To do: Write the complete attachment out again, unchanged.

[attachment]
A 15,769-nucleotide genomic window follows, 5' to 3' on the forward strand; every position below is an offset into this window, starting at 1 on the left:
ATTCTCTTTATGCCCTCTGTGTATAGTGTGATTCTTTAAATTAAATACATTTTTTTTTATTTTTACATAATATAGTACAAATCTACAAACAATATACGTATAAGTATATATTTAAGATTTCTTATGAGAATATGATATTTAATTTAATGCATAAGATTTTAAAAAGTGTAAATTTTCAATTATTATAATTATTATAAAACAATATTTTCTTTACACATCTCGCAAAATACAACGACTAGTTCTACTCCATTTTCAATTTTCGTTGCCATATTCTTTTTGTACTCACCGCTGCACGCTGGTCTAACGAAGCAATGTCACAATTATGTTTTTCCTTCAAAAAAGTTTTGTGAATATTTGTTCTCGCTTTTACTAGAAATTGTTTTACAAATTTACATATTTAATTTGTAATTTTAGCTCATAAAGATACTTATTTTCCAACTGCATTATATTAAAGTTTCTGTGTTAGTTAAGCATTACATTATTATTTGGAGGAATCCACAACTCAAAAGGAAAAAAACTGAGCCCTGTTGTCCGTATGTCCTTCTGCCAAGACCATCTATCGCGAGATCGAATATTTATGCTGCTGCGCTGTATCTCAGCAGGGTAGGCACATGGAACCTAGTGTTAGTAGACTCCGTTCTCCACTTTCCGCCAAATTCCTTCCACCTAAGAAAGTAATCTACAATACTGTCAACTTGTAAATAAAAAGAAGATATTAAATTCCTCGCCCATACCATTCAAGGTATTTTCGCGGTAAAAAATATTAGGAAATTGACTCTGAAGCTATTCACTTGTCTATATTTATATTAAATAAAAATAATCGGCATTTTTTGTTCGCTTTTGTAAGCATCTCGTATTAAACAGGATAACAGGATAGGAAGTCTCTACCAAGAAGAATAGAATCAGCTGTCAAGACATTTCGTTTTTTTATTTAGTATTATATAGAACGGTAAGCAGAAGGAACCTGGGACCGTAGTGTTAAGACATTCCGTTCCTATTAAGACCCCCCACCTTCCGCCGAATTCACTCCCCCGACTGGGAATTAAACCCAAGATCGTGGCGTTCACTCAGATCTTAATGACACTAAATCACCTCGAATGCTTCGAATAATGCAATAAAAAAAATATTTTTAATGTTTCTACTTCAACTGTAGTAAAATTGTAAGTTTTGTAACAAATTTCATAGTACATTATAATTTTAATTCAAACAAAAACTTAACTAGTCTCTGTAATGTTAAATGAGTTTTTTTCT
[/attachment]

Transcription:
A 15,769-nucleotide genomic window follows, 5' to 3' on the forward strand; every position below is an offset into this window, starting at 1 on the left:
ATTCTCTTTATGCCCTCTGTGTATAGTGTGATTCTTTAAATTAAATACATTTTTTTTTATTTTTACATAATATAGTACAAATCTACAAACAATATACGTATAAGTATATATTTAAGATTTCTTATGAGAATATGATATTTAATTTAATGCATAAGATTTTAAAAAGTGTAAATTTTCAATTATTATAATTATTATAAAACAATATTTTCTTTACACATCTCGCAAAATACAACGACTAGTTCTACTCCATTTTCAATTTTCGTTGCCATATTCTTTTTGTACTCACCGCTGCACGCTGGTCTAACGAAGCAATGTCACAATTATGTTTTTCCTTCAAAAAAGTTTTGTGAATATTTGTTCTCGCTTTTACTAGAAATTGTTTTACAAATTTACATATTTAATTTGTAATTTTAGCTCATAAAGATACTTATTTTCCAACTGCATTATATTAAAGTTTCTGTGTTAGTTAAGCATTACATTATTATTTGGAGGAATCCACAACTCAAAAGGAAAAAAACTGAGCCCTGTTGTCCGTATGTCCTTCTGCCAAGACCATCTATCGCGAGATCGAATATTTATGCTGCTGCGCTGTATCTCAGCAGGGTAGGCACATGGAACCTAGTGTTAGTAGACTCCGTTCTCCACTTTCCGCCAAATTCCTTCCACCTAAGAAAGTAATCTACAATACTGTCAACTTGTAAATAAAAAGAAGATATTAAATTCCTCGCCCATACCATTCAAGGTATTTTCGCGGTAAAAAATATTAGGAAATTGACTCTGAAGCTATTCACTTGTCTATATTTATATTAAATAAAAATAATCGGCATTTTTTGTTCGCTTTTGTAAGCATCTCGTATTAAACAGGATAACAGGATAGGAAGTCTCTACCAAGAAGAATAGAATCAGCTGTCAAGACATTTCGTTTTTTTATTTAGTATTATATAGAACGGTAAGCAGAAGGAACCTGGGACCGTAGTGTTAAGACATTCCGTTCCTATTAAGACCCCCCACCTTCCGCCGAATTCACTCCCCCGACTGGGAATTAAACCCAAGATCGTGGCGTTCACTCAGATCTTAATGACACTAAATCACCTCGAATGCTTCGAATAATGCAATAAAAAAAATATTTTTAATGTTTCTACTTCAACTGTAGTAAAATTGTAAGTTTTGTAACAAATTTCATAGTACATTATAATTTTAATTCAAACAAAAACTTAACTAGTCTCTGTAATGTTAAATGAGTTTTTTTCT